23 November 2022

21st Century Monetary Policy

Ben Bernanke
2022, WW Norton, 512 pages,
ISBN 9781324020462

Reviewer: Lavan Mahadeva

Trust in macroeconomic policymakers has been deflated by many years of anaemic growth in the West and then punctured by successive stabs of financial crises, disease, war and now inflation. The mood has even turned against the independent central bank. In a populist era, where social media chatter can determine policy, Bill Bernanke’s book on 21st Century Monetary Policy is timely.
The book is split in two. The first part is an historical review of US Federal Reserve experience and the second a review of central bank’s tools and objectives. I liked this organisation: as I explain later, I really found the second part illuminating but to appreciate it, I needed to understand the context and be retaken through the experience.

Bernanke begins with the experiences of William McChesney Martin Jr. and Arthur Burns and recognises their failure in terms of inflation. Volker was given a remit to bring down inflation, but the book brings out the determination with which he pursued the task over a much longer time-span than I had believed. Bernanke’s account of the Greenspan era describes a consolidation of that success but also captures a technocratic optimism in engineering smooth landings. Compared to now, Volker and Greenspan seemed to have acted with more discretion with Greenspan proactively managing political relationships as well as economic levers. Bernanke’s own experience as Fed president was forged by the Great Financial Crisis and its aftermath. Readers will benefit from his explanation of the development of new tools and interventions such as liquidity swaps with other central banks, Quantitative Easing and Forward Guidance.  The six years of Yellen and the current Powell era follow, with the inimical influence of Trump a key theme. The book ends in 2021, including an account of the Covid response and the CARES act.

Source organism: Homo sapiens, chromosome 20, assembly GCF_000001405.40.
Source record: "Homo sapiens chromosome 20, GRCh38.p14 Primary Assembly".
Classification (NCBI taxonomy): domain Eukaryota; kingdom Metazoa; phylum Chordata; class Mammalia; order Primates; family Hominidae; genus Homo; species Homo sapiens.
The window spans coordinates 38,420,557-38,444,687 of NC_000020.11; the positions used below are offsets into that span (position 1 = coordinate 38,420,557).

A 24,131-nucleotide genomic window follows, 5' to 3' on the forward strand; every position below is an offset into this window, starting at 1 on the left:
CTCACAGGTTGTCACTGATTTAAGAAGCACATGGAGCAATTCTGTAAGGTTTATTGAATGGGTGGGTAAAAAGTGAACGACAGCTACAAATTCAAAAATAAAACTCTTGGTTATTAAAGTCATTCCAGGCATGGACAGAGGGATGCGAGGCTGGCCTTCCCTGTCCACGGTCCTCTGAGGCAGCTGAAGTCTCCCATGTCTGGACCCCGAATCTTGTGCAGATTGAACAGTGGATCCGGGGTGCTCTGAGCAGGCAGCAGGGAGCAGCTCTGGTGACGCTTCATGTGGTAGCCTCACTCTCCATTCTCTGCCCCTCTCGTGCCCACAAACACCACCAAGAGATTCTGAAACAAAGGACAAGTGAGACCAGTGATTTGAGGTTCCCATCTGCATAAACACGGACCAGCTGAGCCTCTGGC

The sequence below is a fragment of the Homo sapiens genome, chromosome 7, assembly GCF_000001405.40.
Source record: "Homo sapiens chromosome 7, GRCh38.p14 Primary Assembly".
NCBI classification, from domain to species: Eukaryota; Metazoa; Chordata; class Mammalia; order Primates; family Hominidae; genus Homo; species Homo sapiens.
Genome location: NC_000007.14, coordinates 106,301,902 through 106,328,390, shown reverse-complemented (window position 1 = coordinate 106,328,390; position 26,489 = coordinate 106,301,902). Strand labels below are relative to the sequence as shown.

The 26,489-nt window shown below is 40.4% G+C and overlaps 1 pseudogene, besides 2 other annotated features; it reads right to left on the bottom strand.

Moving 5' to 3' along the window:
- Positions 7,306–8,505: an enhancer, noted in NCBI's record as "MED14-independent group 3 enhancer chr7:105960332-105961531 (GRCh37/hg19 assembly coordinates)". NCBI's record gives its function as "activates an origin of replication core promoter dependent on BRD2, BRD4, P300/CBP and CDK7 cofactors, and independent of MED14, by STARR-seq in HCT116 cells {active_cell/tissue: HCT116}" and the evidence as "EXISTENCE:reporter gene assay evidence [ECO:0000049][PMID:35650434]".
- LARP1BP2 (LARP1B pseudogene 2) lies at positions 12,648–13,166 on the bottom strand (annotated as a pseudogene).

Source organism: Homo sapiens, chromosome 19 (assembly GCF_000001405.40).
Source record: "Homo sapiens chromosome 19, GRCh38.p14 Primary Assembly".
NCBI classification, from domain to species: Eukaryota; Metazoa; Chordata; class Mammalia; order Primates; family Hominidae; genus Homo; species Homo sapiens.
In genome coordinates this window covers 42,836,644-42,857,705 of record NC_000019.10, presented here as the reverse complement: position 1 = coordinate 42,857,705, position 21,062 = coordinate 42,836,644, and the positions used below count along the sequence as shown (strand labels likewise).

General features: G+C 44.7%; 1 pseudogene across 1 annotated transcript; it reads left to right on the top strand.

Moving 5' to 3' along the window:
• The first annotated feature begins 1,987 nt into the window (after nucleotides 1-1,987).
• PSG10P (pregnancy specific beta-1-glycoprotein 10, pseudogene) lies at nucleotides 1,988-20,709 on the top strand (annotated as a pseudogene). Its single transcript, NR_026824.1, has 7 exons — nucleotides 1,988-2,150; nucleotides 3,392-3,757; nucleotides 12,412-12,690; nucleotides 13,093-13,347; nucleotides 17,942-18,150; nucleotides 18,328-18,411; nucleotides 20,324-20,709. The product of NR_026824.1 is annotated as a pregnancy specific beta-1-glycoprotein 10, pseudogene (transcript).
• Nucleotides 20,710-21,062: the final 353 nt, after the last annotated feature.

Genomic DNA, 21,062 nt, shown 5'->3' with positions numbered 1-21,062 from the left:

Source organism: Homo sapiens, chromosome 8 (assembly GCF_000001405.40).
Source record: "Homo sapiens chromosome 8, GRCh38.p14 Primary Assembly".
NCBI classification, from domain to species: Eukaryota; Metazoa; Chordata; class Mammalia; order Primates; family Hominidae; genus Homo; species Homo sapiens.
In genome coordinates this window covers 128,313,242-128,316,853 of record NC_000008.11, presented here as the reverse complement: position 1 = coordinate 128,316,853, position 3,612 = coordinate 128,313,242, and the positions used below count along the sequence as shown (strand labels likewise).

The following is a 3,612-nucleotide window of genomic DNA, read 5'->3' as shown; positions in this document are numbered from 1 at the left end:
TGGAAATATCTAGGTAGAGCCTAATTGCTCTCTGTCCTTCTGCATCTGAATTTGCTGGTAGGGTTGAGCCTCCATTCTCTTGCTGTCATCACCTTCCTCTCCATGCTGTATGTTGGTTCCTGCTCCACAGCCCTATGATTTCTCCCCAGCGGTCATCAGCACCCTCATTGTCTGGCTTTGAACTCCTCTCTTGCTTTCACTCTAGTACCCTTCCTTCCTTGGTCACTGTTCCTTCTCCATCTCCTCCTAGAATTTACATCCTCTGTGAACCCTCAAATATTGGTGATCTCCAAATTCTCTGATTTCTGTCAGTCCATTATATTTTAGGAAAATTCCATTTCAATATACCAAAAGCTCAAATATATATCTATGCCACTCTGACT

The second half of the book is brilliant. With clarity and objectivity, Bernanke answers the questions that you might be asked over a dinner table: What is Quantitative Easing and has it worked? What is Forward Guidance? And does that work? What are the implications of a falling neutral interest rates? What are the side effects of Quantitative Easing? Does it create inequality? How should monetary and fiscal policy work together in a crisis?  What is helicopter money and how useful is it? What is the best way of promoting financial stability?

Others might find the book (ending in late-2021) complacent about the powers of central bankers, but I do not think it is meant to be reassuring. Bernanke certainly emphasises that the monetary policy toolkit has expanded, especially in terms of what can work in a low inflation environment. Yet he is aware that large economic challenges of the scale described in the start of the book have re-emerged and that sometimes the best that can be done is to lower the public’s expectations of the extent of the possible macroeconomic rescue.

What I felt was too scattered or underemphasised was the re-assertion that an independent central bank can only operate when the rest of the set-up promotes resilience. At various points in the account, Bernanke explains how important in the operation of monetary policy was it that fiscal policy was not dominant; that (post-GFC) US banks were capitalised; that stock market crashes did not expose leverage; and that wages were not set on the expectations of compensating for inflation. 21st Century monetary policy, as described in the book, will be impossible when debt (speaking broadly) is unsustainable, or when the labour market cannot adjust to eliminate unemployment, which now constitute threats.